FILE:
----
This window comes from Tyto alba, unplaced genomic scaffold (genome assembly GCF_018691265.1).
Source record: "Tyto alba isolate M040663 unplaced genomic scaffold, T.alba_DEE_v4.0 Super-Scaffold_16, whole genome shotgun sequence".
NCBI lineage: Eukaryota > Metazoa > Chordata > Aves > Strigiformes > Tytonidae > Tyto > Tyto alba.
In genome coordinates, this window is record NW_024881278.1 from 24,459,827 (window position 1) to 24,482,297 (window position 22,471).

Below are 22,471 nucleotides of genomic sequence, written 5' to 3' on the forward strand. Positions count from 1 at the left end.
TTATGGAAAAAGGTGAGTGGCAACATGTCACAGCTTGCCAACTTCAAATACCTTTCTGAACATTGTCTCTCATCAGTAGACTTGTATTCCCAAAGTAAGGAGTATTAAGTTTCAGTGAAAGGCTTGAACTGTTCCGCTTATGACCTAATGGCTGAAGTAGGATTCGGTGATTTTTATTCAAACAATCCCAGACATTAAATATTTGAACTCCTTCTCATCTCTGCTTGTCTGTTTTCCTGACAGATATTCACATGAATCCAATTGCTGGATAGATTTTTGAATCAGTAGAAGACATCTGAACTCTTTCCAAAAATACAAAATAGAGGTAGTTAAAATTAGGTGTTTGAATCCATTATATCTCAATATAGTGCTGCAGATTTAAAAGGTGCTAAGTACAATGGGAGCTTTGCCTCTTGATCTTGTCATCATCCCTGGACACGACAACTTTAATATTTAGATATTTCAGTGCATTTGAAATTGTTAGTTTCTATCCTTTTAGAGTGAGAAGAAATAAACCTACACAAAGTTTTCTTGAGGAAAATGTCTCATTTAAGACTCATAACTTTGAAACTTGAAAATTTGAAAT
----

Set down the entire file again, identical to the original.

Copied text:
This window comes from Tyto alba, unplaced genomic scaffold (genome assembly GCF_018691265.1).
Source record: "Tyto alba isolate M040663 unplaced genomic scaffold, T.alba_DEE_v4.0 Super-Scaffold_16, whole genome shotgun sequence".
NCBI lineage: Eukaryota > Metazoa > Chordata > Aves > Strigiformes > Tytonidae > Tyto > Tyto alba.
In genome coordinates, this window is record NW_024881278.1 from 24,459,827 (window position 1) to 24,482,297 (window position 22,471).

Below are 22,471 nucleotides of genomic sequence, written 5' to 3' on the forward strand. Positions count from 1 at the left end.
TTATGGAAAAAGGTGAGTGGCAACATGTCACAGCTTGCCAACTTCAAATACCTTTCTGAACATTGTCTCTCATCAGTAGACTTGTATTCCCAAAGTAAGGAGTATTAAGTTTCAGTGAAAGGCTTGAACTGTTCCGCTTATGACCTAATGGCTGAAGTAGGATTCGGTGATTTTTATTCAAACAATCCCAGACATTAAATATTTGAACTCCTTCTCATCTCTGCTTGTCTGTTTTCCTGACAGATATTCACATGAATCCAATTGCTGGATAGATTTTTGAATCAGTAGAAGACATCTGAACTCTTTCCAAAAATACAAAATAGAGGTAGTTAAAATTAGGTGTTTGAATCCATTATATCTCAATATAGTGCTGCAGATTTAAAAGGTGCTAAGTACAATGGGAGCTTTGCCTCTTGATCTTGTCATCATCCCTGGACACGACAACTTTAATATTTAGATATTTCAGTGCATTTGAAATTGTTAGTTTCTATCCTTTTAGAGTGAGAAGAAATAAACCTACACAAAGTTTTCTTGAGGAAAATGTCTCATTTAAGACTCATAACTTTGAAACTTGAAAATTTGAAAT